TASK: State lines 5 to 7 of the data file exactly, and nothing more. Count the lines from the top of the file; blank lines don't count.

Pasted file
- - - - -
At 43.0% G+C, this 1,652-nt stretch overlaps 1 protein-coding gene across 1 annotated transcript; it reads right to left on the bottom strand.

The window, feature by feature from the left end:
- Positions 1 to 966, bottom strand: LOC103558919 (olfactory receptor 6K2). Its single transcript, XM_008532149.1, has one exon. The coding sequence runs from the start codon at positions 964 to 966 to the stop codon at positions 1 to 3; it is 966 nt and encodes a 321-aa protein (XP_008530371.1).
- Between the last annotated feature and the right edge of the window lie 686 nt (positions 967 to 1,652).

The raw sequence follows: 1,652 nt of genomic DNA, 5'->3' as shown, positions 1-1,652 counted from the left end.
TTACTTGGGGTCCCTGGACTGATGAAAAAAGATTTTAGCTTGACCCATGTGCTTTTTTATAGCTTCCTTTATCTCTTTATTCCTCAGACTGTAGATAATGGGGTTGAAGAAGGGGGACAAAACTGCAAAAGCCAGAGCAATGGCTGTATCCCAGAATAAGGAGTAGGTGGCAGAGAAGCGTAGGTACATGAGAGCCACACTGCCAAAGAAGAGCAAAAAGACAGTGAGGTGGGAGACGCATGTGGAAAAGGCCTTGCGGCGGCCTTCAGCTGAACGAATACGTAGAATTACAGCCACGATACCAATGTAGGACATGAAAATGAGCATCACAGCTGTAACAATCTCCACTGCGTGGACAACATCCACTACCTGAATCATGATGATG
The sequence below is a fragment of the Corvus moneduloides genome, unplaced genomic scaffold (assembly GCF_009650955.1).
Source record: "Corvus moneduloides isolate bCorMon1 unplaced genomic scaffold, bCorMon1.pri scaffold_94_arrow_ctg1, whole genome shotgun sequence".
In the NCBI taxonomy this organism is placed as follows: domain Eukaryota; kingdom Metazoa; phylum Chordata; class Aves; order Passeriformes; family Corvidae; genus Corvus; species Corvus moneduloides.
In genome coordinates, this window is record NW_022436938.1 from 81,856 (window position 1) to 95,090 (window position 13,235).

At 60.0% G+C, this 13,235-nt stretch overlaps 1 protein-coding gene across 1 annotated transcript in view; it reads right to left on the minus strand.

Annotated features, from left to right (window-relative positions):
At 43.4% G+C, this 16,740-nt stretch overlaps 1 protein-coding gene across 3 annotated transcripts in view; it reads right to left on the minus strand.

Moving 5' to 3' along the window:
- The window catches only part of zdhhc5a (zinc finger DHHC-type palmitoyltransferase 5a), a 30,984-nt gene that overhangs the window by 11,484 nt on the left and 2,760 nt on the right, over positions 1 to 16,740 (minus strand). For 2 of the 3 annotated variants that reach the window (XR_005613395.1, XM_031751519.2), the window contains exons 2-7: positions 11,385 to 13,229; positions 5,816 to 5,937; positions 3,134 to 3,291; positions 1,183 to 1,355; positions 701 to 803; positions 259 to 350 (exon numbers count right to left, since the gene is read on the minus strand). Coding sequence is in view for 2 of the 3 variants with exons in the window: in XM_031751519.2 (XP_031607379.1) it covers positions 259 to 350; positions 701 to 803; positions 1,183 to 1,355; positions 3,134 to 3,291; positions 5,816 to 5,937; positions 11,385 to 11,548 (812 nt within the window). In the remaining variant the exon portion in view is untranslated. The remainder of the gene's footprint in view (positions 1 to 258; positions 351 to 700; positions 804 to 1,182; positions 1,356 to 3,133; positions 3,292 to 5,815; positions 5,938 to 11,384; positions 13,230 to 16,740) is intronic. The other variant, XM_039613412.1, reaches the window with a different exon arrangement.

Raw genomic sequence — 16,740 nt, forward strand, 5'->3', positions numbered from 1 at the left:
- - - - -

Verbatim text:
The raw sequence follows: 1,652 nt of genomic DNA, 5'->3' as shown, positions 1-1,652 counted from the left end.
TTACTTGGGGTCCCTGGACTGATGAAAAAAGATTTTAGCTTGACCCATGTGCTTTTTTATAGCTTCCTTTATCTCTTTATTCCTCAGACTGTAGATAATGGGGTTGAAGAAGGGGGACAAAACTGCAAAAGCCAGAGCAATGGCTGTATCCCAGAATAAGGAGTAGGTGGCAGAGAAGCGTAGGTACATGAGAGCCACACTGCCAAAGAAGAGCAAAAAGACAGTGAGGTGGGAGACGCATGTGGAAAAGGCCTTGCGGCGGCCTTCAGCTGAACGAATACGTAGAATTACAGCCACGATACCAATGTAGGACATGAAAATGAGCATCACAGCTGTAACAATCTCCACTGCGTGGACAACATCCACTACCTGAATCATGATGATG
The sequence below is a fragment of the Corvus moneduloides genome, unplaced genomic scaffold (assembly GCF_009650955.1).